Painting is the linchpin of art history. That’s why some thrill and some bristle when artists paint outside of the lines. We expect a painting to hang flat on a wall, to have a discrete rectangular surface, usually framed. We expect a picture. That format invites a particular interaction, in which we imaginatively enter the space it offers us.
In “PAINT THINGS: beyond the stretcher” at the deCordova Sculpture Park and Museum, the paintings spill out of bounds into our space. They peel off the wall, they slither up corners, they hang from the ceiling. They don’t even necessarily utilize paint, although they all deploy the rubric of painting.
This sprightly exhibit with deep theoretical roots blurs boundaries — between painting and sculpture, painting and performance, painting and architecture. Genre busting is nothing new. Artists habitually push at edges and rewrite definitions. Think of Robert Rauschenberg’s combines, which positioned collaged paintings more as objects than pictures, or of Anne Truitt, who was as much a colorist as she was a sculptor. Sculpture spawned installation art. It’s all constantly changing.
But the ideas behind “PAINT THINGS,” while brewing for decades, have lately hit a boiling point. Dina Deitsch, the deCordova’s curator of contemporary art, points out in her catalog essay that no fewer than seven gallery shows on this theme have appeared in the Northeast in recent years. These include a fresh and nervy show at Steven Zevitas Gallery in 2011, “Not About Paint,” organized by Evan J. Garza, which was the inspiration for this exhibit, which Garza co-curates with Deitsch.
They hang their circus of an exhibition on two artistic tent poles, Jessica Stockholder and Cheryl Donegan, and art they were making roughly 20 years ago. Stockholder’s painterly sculptures explode notions of flatness and space. Donegan’s feminist performance art confronts what it means to be the object of the viewer’s gaze. Both, to be fair, took cues from Lynda Benglis, who was spilling paint on the floor and making art of her sexuality long before they came along.
Stockholder saw sculpture through a painter’s lens with works in her 1988-1990 “Kissing the Wall” series, one of which is on view here. Traditionally, paintings hug the wall; sculptures stand free. Not here. Yellow and gray paint coat skeins of yarn and sheets of newspaper piled on a chair. A light bulb behind the chair lights up the wall. Painterly, composed on a human scale, it’s confrontational in its three-dimensional assertion that it’s as much painting as sculpture.
There’s a natural progression from Stockholder to younger artists such as Sarah Cain, whose terrific “killing me softly” installation careens over walls, around a corner, and onto the floor, swallowing canvases whole with razzle-dazzle wall paintings, looping chains, and neon string. Or Franklin Evans’s “paintthinks,” a room that pulses with colorful stripes on the wall and suspended from the ceiling like Barnett Newman’s zips stepping out to dance, and an immersive collage of texts and images that represent the lively cave of Evans’s mind.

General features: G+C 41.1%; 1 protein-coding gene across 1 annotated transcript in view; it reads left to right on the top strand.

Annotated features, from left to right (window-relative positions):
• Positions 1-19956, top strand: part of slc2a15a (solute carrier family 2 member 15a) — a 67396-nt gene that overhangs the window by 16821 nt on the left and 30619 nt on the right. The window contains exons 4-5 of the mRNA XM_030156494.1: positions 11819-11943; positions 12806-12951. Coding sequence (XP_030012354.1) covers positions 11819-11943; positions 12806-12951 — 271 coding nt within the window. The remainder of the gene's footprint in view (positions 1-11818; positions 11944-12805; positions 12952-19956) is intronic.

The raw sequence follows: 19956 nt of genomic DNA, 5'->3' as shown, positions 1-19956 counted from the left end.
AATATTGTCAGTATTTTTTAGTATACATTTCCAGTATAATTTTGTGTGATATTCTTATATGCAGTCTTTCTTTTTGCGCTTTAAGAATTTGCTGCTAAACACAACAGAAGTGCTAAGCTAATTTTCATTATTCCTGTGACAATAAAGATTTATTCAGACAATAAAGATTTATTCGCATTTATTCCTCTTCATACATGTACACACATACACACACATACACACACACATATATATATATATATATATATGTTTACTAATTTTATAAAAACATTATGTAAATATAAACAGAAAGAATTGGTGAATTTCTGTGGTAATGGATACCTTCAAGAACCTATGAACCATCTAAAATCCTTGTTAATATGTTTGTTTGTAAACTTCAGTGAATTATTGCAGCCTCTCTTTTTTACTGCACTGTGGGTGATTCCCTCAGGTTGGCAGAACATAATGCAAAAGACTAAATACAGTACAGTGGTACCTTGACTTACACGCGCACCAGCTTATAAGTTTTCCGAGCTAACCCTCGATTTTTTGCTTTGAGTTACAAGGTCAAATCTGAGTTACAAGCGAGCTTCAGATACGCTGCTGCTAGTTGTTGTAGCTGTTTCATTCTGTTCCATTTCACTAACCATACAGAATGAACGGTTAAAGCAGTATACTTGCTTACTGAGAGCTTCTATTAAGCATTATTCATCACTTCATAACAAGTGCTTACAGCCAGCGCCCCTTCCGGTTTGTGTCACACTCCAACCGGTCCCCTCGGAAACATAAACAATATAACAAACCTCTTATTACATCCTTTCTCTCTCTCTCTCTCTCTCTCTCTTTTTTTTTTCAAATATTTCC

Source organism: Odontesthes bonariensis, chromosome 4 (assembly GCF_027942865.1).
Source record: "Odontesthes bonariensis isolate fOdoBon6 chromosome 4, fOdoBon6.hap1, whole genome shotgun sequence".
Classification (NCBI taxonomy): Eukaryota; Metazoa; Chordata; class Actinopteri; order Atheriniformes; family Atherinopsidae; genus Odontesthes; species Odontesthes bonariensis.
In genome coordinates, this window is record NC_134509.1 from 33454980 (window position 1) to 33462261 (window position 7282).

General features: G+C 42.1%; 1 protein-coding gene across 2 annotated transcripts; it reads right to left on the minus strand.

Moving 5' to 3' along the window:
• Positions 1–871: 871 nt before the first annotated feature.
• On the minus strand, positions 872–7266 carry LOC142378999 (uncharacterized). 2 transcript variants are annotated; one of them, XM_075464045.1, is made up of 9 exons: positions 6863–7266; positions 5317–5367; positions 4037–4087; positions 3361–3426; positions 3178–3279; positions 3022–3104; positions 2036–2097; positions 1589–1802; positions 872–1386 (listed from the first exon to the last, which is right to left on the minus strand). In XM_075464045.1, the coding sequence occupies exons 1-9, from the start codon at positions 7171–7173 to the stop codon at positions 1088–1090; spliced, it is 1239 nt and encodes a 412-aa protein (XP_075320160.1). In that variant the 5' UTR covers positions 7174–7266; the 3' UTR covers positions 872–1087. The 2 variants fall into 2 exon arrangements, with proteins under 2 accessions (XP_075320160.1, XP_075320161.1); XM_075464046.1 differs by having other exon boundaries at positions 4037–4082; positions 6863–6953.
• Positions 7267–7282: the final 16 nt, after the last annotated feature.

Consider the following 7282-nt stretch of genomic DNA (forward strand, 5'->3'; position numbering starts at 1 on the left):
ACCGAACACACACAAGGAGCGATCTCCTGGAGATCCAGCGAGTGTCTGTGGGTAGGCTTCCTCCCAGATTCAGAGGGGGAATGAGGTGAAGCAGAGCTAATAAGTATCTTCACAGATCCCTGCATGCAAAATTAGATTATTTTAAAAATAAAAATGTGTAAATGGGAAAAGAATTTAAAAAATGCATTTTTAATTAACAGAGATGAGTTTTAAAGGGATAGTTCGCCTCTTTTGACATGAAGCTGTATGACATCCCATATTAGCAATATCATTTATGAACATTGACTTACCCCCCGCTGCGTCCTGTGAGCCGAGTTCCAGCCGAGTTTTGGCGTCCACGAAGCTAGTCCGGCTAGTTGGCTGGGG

Then there’s Stockholder’s most direct descendant. Katie Bell’s smart, disturbing “Blind Impact,” made with paint and the rubble of a gutted room, hangs on the wall like a canvas, but also creeps up onto the ceiling, with shards of wood and blots of gunk dotting the upper expanse like shrapnel after an explosion.
Donegan sets a defiant tone with her 1993 performance video “Kiss My Royal Irish Ass (K.M.R.I.A.).” Dressed in a green bra and thong, Donegan dips her rear in a puddle of green paint, then plants it on paper to make paintings of a clover, all to the sappy trilling of “Danny Boy.” At the end, she sits and consumes a pint of Guinness. Talk about action painting! She politicizes the painterly gesture by using her body as a brush.
Her acolytes here include Kate Gilmore, whose performance video “Like This, Before” follows the artist, in her pretty skirt and kitty-cat heels, as she repeatedly climbs a ladder onto a black platform to fill cylindrical vases with white paint. Then she kicks them all over, down black gullies that empty into round vases at the bottom.
You can’t miss the sexual metaphors. Gilmore, too, thumbs her nose at the action painters, an especially macho group of Abstract Expressionists. Then, her black-and-white palette also recalls Frank Stella’s much cooler black paintings, striped with white. The black platform, sodden with white paint and strewn with shattered glass from the broken vases, makes an imposing painting itself.
In an exhibit about painting as an object, videos present a special problem: They’re far less material than a traditional painting. The curators address that in part by including Donegan’s paint-stained chair, and Gilmore’s sculptural remains are part of her process. But other videos here, such as Allison Schulnik’s poignant and comic claymation shorts, cannot alter the passive viewing experience.
When painting pops off the wall into a viewer’s space, we respond with our bodies as well as our eyes. We may feel engulfed, drawn in, or commandeered. Expecting to look at a picture, we may find ourselves inside one. “PAINT THINGS” prods us to leap over gaps in our own perception and understanding. Go ahead and jump.
Cate McQuaid can be reached at firstname.lastname@example.org.